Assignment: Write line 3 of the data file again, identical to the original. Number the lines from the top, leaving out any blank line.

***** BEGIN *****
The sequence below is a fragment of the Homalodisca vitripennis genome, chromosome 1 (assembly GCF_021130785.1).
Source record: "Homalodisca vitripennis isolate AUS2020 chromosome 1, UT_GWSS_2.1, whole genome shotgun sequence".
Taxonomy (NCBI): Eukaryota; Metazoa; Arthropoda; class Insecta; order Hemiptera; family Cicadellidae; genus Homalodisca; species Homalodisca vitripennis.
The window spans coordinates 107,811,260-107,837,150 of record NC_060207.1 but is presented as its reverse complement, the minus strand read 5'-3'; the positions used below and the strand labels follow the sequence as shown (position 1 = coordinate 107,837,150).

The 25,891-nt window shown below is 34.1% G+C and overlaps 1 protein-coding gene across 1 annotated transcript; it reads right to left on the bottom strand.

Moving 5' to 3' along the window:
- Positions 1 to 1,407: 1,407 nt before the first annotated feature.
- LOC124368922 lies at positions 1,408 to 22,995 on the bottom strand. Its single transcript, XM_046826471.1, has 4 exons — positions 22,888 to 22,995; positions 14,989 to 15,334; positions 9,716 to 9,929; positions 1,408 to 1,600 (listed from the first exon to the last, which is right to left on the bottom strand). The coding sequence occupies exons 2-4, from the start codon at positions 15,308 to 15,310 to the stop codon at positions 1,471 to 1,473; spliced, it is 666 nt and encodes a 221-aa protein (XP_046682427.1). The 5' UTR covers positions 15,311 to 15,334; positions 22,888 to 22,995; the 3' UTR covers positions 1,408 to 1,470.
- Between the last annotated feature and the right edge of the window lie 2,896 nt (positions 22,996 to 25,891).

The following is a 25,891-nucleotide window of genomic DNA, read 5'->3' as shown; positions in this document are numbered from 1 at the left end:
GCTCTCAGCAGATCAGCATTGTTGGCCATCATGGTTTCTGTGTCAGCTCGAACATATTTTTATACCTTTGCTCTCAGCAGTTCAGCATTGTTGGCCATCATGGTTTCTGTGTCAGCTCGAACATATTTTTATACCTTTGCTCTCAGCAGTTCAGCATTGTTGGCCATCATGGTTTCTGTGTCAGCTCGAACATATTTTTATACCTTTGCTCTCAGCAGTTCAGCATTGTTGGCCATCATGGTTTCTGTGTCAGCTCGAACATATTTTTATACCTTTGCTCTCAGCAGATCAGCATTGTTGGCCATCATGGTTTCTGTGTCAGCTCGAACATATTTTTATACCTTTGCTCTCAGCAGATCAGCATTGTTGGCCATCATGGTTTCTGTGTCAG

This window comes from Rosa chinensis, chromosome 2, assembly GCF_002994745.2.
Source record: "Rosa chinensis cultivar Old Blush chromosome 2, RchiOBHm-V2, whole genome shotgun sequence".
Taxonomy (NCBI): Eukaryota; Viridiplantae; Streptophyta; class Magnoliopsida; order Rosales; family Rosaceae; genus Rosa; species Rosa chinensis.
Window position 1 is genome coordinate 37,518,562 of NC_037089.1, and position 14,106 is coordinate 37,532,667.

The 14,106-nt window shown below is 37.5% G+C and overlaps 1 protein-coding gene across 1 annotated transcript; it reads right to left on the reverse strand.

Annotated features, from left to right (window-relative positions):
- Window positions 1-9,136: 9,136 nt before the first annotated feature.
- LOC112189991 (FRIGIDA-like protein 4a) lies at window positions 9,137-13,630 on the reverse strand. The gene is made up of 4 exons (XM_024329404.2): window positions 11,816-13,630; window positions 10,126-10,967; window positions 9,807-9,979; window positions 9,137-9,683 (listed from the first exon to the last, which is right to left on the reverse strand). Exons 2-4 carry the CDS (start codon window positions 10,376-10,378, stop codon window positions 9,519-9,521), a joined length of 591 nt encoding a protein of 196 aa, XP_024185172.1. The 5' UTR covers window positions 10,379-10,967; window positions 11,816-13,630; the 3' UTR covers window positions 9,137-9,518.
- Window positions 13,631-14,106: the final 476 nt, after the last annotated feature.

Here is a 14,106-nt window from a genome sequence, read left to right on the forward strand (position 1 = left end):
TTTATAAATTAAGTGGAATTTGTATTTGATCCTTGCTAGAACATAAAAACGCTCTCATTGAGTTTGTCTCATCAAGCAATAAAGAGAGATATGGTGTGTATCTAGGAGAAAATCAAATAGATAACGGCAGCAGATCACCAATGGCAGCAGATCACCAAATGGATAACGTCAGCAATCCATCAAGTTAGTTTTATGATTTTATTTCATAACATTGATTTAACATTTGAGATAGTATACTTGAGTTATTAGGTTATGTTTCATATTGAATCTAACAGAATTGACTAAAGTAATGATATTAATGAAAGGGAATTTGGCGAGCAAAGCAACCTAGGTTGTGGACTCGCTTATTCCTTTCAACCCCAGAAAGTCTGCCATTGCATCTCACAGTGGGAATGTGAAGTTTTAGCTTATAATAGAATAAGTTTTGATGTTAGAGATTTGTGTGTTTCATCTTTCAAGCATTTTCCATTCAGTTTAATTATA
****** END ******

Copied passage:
Taxonomy (NCBI): Eukaryota; Metazoa; Arthropoda; class Insecta; order Hemiptera; family Cicadellidae; genus Homalodisca; species Homalodisca vitripennis.